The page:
For future clean-ups, Go suggests adding long-poled scooping nets to their equipment list. “Although we generally stay along the coastline during clean-ups, we sometimes  see stuff floating just out of our reach,” says Go.

After participating in several beach clean-ups, Go believes that the continued efforts of the Institute and the Deloitte Foundation is making a difference – but only if the activities are done continuously. “These activities are a positive way for companies to show that they care about the environment, and through the posts that we make on social media, we can help raise more awareness about keeping Hong Kong’s beaches clean.”


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Keen on cleaning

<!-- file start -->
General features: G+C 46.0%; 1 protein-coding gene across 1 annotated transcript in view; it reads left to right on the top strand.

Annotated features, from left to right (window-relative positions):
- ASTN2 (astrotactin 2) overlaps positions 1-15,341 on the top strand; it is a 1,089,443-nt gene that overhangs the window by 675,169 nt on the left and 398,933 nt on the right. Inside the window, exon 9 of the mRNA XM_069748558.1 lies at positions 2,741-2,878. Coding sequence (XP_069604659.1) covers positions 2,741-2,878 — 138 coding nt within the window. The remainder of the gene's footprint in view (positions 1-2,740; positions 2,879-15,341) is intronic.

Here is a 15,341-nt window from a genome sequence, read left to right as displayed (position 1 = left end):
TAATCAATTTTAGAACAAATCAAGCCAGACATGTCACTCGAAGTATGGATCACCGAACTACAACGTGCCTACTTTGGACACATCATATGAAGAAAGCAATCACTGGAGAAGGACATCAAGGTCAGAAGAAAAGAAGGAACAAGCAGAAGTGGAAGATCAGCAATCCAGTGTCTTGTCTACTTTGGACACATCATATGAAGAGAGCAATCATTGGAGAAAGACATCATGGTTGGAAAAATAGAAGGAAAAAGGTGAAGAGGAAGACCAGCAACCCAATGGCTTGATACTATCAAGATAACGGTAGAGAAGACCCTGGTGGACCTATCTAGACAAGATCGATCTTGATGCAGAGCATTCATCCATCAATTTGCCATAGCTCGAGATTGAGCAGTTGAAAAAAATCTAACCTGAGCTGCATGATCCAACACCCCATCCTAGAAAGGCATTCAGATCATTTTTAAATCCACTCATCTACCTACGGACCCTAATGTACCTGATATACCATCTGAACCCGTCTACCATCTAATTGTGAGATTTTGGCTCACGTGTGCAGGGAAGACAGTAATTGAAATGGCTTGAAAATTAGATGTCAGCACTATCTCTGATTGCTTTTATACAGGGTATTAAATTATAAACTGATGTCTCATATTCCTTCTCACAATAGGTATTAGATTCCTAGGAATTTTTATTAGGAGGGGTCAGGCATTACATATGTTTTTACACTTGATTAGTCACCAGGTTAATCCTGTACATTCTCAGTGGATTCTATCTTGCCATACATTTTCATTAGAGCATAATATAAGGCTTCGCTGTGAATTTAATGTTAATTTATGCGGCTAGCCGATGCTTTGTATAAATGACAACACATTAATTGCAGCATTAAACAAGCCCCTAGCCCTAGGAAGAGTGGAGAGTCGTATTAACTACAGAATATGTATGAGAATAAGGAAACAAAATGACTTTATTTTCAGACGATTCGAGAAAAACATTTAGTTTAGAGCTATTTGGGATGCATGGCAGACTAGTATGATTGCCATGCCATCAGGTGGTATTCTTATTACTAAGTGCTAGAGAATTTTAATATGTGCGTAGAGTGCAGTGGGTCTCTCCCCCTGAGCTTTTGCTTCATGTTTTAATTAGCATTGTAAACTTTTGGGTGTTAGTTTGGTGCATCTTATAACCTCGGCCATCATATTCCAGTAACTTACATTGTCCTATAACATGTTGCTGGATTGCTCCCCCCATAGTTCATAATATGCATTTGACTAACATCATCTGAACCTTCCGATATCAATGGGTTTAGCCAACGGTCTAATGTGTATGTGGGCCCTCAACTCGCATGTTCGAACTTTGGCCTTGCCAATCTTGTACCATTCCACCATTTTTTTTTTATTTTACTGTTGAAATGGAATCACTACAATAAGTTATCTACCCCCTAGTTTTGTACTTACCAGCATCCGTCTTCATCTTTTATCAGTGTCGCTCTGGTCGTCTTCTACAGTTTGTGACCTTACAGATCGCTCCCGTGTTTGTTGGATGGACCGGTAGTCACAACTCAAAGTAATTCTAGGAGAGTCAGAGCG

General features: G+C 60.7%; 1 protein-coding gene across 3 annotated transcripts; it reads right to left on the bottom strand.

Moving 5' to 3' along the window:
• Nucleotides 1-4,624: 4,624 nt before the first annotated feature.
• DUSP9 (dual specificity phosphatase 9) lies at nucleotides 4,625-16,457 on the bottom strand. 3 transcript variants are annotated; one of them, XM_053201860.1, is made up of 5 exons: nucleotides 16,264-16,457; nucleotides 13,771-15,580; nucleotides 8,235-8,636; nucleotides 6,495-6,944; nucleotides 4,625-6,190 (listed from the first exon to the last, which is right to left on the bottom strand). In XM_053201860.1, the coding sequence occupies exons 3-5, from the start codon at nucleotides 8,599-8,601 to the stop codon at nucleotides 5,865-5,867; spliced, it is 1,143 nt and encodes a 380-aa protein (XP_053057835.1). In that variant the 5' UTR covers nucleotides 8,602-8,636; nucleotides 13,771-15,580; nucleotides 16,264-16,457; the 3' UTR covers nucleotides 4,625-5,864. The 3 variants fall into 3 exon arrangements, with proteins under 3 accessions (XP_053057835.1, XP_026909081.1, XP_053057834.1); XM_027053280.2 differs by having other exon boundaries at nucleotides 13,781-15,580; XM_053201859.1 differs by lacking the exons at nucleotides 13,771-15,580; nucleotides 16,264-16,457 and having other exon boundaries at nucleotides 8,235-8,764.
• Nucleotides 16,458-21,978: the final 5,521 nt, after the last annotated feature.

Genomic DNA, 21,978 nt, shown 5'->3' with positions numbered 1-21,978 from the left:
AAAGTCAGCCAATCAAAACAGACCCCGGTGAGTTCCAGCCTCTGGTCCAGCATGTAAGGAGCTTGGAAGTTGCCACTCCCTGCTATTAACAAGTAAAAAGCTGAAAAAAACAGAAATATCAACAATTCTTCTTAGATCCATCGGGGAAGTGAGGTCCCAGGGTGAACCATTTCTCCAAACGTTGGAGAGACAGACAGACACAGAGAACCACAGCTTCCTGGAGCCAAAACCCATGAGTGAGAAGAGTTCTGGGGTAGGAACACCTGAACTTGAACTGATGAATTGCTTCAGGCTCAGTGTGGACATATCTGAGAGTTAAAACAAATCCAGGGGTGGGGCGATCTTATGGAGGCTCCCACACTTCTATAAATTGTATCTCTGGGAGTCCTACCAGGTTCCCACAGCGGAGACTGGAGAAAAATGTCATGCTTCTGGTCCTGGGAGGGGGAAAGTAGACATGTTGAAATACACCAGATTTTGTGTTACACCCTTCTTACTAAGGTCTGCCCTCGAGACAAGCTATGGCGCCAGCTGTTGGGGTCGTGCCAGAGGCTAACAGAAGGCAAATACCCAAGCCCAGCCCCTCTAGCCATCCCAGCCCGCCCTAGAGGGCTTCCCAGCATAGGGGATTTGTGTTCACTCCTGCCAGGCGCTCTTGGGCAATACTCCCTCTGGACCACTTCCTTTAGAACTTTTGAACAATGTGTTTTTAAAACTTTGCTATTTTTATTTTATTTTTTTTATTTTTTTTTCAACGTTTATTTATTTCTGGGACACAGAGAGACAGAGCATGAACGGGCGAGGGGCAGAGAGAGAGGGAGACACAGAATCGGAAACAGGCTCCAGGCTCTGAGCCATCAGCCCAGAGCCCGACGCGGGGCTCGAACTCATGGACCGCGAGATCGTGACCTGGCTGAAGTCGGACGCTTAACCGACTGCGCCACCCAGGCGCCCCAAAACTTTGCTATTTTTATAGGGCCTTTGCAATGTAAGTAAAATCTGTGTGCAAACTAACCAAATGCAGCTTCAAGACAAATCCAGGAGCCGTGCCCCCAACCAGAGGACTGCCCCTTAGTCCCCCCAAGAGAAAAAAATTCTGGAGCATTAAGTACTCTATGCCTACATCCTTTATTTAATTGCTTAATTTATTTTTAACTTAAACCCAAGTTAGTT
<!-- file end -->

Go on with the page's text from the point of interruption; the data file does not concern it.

From a young age, the words “never litter” have been instilled in Gilles-Alexandre Salansy, Director of Outsourcing Services at Mazars. “I’ve always been taught to carry my own litter until finding a bin,” says Salansy.

Salansy moved to Hong Kong from Paris in 2004. The beaches and country parks have since become regular weekend destinations for him and his family, while living on Lamma Island also offers plenty of outdoor activities for them to do around the home. The island’s community, he says, stick to a secret rule – pick up whatever litter you see along the beaches and dispose of it properly.

The Salansy family often go to the Power Station Beach, which is not under the LCSD’s management. “This beach is perfect for kayaking, swimming, children’s birthday parties and gatherings,” says Salansy, “and because it doesn’t have cleaners from the LCSD looking after it, it’s important that we do if we want to continue enjoying our time there.”

Visible litter is collected and then disposed of, with the exception of metal, which Salansy and his family leaves beside the litter bins for scrap metal collectors to pick up.